Fear of the Anomoly

Some of our strongest abilities are weakened with the sight of fear. Being frightened is indeed an experience. We are a society that adores fear. We thrive off of it; creating terror movies, the influence of shows like Fear Factor, and the media’s portrayal of it. Yet others find it horrifying to leave their homes, to walk down the street; to live. Fear is experienced by many, but only defined by few. Fear is a bodily reaction to stressful stimuli and ends with a release of chemicals that triggers a response. Fear is a feeling we’ve all dealt with before, but have trouble processing this emotion when it happens. Similar to Alice Achitophel in Zulus, fear is something we can’t control, however, we try to find solutions to fight this reaction. We try to find different ways to cope, find people to confide in, but ultimately, this feeling can overcome your psyche.

In Percival Everett’s Zulus, all characters are drowning in fear. Fear of life and death. These characters who are mostly women, deal with a devastated post-apocalyptic world doomed to no return. People are undeniably scarred by an environmental catastrophe making all women unable to bear children. All except for one: Alice Achitophel. In her attempt to grapple reality, she must decipher what’s real from what’s not. Whether her reality is real or not. Readers, like myself are taken into the lamentable life of Alice, an obese government clerk, rejected by society, and the only fertile woman in her world. Alice is both insider and outsider in a world where state violence transforms life into a dystopia. On this dying planet, Alice must cope with being grotesquely obese (considered by her peers), impregnanted, alone, and afraid. And like many of us (and Alice), we too, have our own dealings to cope with, still facing daily pressures: our happiness, health, and the little voice inside our heads.

There have been many instances where Alice felt daunted and uneasy during her journey in Zulus. It is a feeling that often encompasses Alice, facing the dichotomy of her feeling helpless as she was raped by a stranger (and later impregnanted) and how pivotal it is that she’s “giving birth to the first child in twelve years”. (Everett, 102). She was burdened with nightmares because of this fear. In Chapter H, Everett references her screaming in her dreams. She heard a voice yelling at her claiming that she knew ” [Alice] was infected with a child. I will catch you and kill you. You are not two lives, but half of one” (104). Earlier that day, she had an incident with Rima (a camp resident) who scorned her about being pregnant saying those same words, “I will catch you and kill you”. Post-war, it was unheard of to be a woman and fertile. Alice Achitophel faced people who hated her simply because she was an anomaly, a pregnant and obese woman. Their fear of fertility surrounded Alice because she was different. She wasn’t the norm they adapted to.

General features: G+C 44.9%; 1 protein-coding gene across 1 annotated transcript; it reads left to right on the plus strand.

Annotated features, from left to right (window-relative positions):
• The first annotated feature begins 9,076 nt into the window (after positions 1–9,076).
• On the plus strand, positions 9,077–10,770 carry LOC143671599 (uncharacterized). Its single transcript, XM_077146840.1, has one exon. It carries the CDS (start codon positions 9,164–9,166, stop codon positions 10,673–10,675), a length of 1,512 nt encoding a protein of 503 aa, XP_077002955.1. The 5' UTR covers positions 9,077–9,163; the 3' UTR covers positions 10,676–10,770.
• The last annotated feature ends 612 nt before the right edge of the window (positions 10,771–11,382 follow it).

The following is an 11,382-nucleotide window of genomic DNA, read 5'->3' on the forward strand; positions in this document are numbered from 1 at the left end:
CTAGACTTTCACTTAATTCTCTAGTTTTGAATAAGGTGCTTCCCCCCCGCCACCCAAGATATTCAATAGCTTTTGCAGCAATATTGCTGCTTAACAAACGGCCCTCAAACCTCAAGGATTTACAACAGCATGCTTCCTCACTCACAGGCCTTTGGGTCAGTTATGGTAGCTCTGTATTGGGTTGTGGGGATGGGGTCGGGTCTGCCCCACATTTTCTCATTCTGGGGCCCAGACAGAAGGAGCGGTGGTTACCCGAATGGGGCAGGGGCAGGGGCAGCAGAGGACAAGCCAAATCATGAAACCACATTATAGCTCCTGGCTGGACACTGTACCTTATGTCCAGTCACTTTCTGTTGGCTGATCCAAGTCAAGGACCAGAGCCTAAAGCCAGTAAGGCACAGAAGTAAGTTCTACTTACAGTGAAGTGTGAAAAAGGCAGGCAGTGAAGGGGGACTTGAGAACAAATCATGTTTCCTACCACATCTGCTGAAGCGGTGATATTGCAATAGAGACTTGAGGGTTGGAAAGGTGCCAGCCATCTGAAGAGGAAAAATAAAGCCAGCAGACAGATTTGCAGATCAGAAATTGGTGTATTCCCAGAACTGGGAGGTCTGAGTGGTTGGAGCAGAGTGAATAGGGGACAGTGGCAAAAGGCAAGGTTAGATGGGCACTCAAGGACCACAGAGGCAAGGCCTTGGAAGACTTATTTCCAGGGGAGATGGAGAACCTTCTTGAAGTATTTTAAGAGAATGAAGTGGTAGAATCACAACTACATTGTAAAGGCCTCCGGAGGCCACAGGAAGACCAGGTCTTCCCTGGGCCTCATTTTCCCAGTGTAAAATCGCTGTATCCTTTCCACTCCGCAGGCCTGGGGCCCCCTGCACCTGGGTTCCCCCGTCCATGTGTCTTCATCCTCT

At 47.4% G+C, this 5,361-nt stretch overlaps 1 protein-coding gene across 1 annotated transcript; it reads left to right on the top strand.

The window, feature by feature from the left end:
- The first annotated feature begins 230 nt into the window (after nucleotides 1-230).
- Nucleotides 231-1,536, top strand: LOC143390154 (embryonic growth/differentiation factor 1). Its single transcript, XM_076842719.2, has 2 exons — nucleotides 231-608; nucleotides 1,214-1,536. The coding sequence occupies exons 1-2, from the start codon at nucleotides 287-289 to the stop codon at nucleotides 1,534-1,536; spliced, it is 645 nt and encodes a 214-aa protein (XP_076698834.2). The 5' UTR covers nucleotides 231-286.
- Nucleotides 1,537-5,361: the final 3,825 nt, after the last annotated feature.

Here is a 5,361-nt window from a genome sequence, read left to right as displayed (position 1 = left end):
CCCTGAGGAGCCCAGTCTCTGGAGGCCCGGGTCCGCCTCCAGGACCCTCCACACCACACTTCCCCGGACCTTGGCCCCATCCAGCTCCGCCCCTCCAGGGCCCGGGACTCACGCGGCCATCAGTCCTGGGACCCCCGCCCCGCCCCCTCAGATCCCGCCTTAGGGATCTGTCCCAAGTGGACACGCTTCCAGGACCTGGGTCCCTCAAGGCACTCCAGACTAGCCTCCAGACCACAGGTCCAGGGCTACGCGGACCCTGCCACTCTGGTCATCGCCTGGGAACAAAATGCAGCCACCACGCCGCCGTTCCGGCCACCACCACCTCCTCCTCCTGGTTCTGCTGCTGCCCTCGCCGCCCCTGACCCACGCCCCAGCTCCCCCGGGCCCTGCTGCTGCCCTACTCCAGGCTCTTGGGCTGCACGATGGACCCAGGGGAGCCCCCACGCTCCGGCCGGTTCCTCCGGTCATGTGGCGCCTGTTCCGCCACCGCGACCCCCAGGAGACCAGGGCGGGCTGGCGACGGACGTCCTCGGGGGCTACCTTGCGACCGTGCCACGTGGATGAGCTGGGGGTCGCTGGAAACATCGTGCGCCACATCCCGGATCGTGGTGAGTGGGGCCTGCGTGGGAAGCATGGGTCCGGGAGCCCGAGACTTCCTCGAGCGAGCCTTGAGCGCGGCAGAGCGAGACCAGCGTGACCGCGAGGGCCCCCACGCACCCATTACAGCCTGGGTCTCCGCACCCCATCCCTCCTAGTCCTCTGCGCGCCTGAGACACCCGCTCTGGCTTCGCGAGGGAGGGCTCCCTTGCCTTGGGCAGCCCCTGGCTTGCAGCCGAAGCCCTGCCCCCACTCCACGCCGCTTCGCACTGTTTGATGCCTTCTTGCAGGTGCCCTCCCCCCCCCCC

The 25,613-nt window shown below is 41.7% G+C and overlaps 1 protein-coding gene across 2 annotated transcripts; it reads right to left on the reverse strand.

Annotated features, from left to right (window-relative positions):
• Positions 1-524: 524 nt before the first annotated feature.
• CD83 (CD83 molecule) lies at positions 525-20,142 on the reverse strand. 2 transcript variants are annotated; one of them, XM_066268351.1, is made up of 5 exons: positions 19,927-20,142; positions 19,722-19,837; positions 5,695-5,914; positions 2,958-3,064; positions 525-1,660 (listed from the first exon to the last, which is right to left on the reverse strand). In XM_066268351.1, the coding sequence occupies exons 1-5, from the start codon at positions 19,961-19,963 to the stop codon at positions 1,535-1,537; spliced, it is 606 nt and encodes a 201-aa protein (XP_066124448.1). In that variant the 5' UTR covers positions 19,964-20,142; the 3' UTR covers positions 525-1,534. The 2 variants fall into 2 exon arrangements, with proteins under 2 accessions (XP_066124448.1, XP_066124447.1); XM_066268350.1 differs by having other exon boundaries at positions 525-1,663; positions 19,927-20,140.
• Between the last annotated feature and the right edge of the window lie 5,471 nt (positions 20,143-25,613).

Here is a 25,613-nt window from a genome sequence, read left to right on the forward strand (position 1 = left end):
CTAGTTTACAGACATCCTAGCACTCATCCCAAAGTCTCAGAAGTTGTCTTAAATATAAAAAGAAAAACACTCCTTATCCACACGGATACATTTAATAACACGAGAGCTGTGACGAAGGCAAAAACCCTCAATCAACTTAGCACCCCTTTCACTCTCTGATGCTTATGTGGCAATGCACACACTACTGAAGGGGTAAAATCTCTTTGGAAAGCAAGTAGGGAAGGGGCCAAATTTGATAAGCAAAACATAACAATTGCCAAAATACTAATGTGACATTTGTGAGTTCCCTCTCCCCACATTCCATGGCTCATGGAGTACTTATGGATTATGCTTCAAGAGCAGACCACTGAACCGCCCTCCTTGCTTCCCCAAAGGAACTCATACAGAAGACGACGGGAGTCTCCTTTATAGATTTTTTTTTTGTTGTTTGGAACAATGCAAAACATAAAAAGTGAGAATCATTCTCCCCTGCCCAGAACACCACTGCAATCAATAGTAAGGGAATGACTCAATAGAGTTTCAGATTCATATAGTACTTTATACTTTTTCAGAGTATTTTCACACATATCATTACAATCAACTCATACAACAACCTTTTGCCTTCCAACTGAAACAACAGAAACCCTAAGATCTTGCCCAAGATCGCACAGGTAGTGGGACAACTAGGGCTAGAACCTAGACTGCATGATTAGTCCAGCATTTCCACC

She realizes that she is the fate of the planet, but when most around her don’t understand her “condition”, she was hopeless. As said by Alice, “she knew she had no home to which to return, no friends to save the ones who had brought her here, and no hope save what these strange and unknown people offered her” (Everett, 90). She knew she was an outsider.

Alice had a choice. She could’ve chosen to kill off of her child to be accepted by her society or have a healthy baby, with the formidable task of being the only fertile woman alive. Alas, Alice chose herself. In Chapter W, we find that Alice finally welcomes the atypical; her having a child that was a product of rape. Throughout the novel, she battled with this, however, she was the hope of her dying world. She realized her offspring was “a living, breathing child that she could not let go. It was [her] child, a life”. (Everett, 243). I can’t relate to Alice’s experiences entirely, but I can personally understand the feeling of being overcome with anguish. It’s an important observation to make that feeling like an outsider, is in fact, a feeling. There is genuine truth behind this, and in truth, it can be a label you accept and let define you. Like Alice, I’ve always felt opposed to my peers for many reasons (color of my skin, my name, my country of origin). It is an easy place to stay. However, you have the power to change your reaction (to your fears) and to choose yourself and your destined path.

Don’t fear breaking the norm, fear the regret of not making your own choices.

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